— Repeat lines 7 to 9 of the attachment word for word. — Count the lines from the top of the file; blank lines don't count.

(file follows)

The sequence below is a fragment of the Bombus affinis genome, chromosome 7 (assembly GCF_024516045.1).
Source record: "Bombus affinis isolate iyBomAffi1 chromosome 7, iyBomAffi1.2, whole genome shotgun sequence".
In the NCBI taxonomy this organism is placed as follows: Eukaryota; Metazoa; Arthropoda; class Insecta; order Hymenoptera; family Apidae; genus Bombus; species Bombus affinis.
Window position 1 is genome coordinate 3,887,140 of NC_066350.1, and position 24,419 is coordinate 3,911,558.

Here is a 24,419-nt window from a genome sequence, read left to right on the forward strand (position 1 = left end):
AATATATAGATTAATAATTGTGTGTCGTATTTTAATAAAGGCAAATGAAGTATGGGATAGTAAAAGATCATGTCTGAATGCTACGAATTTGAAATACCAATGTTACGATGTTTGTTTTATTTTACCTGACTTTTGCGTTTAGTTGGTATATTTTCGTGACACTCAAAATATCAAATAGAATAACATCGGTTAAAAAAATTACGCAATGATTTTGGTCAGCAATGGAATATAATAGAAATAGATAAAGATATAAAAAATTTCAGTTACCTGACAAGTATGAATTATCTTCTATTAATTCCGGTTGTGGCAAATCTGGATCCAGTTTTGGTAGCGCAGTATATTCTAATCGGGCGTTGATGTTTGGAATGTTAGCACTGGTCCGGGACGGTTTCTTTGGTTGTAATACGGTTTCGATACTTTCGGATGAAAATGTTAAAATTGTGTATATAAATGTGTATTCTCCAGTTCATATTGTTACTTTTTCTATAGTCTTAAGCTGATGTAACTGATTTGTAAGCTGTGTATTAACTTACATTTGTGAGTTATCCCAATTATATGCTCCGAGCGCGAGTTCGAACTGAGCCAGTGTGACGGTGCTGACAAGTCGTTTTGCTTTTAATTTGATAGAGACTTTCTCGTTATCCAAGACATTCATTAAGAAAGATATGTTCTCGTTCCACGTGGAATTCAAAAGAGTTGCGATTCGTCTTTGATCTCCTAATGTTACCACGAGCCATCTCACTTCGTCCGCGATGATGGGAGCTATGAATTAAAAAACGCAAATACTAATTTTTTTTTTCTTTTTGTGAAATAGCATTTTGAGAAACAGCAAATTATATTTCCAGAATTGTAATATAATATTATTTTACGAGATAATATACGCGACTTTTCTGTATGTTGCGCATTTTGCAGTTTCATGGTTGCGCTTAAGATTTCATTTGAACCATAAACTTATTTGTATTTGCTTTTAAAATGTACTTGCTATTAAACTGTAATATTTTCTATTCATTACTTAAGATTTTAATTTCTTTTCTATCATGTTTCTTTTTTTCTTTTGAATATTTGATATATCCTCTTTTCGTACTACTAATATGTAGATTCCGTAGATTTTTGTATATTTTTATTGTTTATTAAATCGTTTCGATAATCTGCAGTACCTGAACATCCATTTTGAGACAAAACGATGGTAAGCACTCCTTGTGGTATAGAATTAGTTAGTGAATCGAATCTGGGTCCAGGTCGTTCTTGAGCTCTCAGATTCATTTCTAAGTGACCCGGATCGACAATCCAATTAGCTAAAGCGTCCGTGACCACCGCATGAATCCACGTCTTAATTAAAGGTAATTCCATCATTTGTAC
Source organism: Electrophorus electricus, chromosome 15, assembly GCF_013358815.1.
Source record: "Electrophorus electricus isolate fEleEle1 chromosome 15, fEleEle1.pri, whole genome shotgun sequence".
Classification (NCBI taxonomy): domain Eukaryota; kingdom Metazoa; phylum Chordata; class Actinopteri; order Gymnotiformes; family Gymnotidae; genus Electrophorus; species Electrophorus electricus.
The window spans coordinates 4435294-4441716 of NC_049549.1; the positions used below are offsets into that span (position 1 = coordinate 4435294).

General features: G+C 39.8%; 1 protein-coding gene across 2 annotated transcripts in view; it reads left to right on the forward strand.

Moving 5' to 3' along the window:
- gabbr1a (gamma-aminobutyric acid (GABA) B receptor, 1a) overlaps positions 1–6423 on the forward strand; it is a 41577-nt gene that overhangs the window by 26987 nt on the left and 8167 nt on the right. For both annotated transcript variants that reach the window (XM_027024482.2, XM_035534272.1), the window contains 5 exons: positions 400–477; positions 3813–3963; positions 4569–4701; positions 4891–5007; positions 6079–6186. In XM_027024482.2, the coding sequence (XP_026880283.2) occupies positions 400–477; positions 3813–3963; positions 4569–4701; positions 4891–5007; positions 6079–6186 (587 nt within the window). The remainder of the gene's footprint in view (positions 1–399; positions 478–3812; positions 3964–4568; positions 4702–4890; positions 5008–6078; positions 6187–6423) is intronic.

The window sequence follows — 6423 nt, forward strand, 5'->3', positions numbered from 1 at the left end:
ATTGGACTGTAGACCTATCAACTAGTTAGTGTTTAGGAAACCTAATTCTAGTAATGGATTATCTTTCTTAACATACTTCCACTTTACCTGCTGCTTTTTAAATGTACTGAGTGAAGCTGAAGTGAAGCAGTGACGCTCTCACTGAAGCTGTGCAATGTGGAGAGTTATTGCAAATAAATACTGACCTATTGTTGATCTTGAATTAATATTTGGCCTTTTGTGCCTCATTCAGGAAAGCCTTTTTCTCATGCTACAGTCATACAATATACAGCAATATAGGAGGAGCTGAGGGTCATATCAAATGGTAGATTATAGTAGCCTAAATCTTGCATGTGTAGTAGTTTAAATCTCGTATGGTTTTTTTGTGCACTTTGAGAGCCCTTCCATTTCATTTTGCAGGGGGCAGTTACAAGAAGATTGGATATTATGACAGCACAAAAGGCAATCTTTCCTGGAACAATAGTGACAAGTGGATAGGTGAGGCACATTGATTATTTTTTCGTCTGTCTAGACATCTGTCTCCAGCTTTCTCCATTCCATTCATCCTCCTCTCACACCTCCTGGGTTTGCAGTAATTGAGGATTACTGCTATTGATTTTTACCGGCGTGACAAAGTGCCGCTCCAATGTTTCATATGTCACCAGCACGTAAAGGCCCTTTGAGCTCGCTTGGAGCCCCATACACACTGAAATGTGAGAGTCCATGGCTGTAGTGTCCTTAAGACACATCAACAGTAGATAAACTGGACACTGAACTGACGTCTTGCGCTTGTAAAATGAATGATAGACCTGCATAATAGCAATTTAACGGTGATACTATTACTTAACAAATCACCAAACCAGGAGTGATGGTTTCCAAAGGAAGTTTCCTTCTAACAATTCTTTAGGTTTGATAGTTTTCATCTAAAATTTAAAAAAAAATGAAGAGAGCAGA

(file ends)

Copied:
Source organism: Electrophorus electricus, chromosome 15, assembly GCF_013358815.1.
Source record: "Electrophorus electricus isolate fEleEle1 chromosome 15, fEleEle1.pri, whole genome shotgun sequence".
Classification (NCBI taxonomy): domain Eukaryota; kingdom Metazoa; phylum Chordata; class Actinopteri; order Gymnotiformes; family Gymnotidae; genus Electrophorus; species Electrophorus electricus.